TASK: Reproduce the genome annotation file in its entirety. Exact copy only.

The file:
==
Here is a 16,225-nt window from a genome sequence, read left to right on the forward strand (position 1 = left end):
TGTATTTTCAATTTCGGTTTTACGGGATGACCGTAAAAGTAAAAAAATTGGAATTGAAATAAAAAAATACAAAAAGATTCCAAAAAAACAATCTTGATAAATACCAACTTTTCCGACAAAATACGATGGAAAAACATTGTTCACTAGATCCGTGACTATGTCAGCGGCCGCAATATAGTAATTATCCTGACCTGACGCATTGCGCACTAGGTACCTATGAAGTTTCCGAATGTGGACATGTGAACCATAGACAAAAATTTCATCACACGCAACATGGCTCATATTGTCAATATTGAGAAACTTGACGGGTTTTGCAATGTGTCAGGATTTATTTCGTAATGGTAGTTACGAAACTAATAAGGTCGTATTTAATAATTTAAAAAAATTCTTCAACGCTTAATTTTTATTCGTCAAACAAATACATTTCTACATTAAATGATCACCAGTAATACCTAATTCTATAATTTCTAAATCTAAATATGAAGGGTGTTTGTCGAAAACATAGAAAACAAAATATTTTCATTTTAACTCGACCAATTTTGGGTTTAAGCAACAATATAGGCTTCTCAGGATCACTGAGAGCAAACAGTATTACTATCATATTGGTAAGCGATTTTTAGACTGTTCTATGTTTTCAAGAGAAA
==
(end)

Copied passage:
Here is a 16,225-nt window from a genome sequence, read left to right on the forward strand (position 1 = left end):
TGTATTTTCAATTTCGGTTTTACGGGATGACCGTAAAAGTAAAAAAATTGGAATTGAAATAAAAAAATACAAAAAGATTCCAAAAAAACAATCTTGATAAATACCAACTTTTCCGACAAAATACGATGGAAAAACATTGTTCACTAGATCCGTGACTATGTCAGCGGCCGCAATATAGTAATTATCCTGACCTGACGCATTGCGCACTAGGTACCTATGAAGTTTCCGAATGTGGACATGTGAACCATAGACAAAAATTTCATCACACGCAACATGGCTCATATTGTCAATATTGAGAAACTTGACGGGTTTTGCAATGTGTCAGGATTTATTTCGTAATGGTAGTTACGAAACTAATAAGGTCGTATTTAATAATTTAAAAAAATTCTTCAACGCTTAATTTTTATTCGTCAAACAAATACATTTCTACATTAAATGATCACCAGTAATACCTAATTCTATAATTTCTAAATCTAAATATGAAGGGTGTTTGTCGAAAACATAGAAAACAAAATATTTTCATTTTAACTCGACCAATTTTGGGTTTAAGCAACAATATAGGCTTCTCAGGATCACTGAGAGCAAACAGTATTACTATCATATTGGTAAGCGATTTTTAGACTGTTCTATGTTTTCAAGAGAAA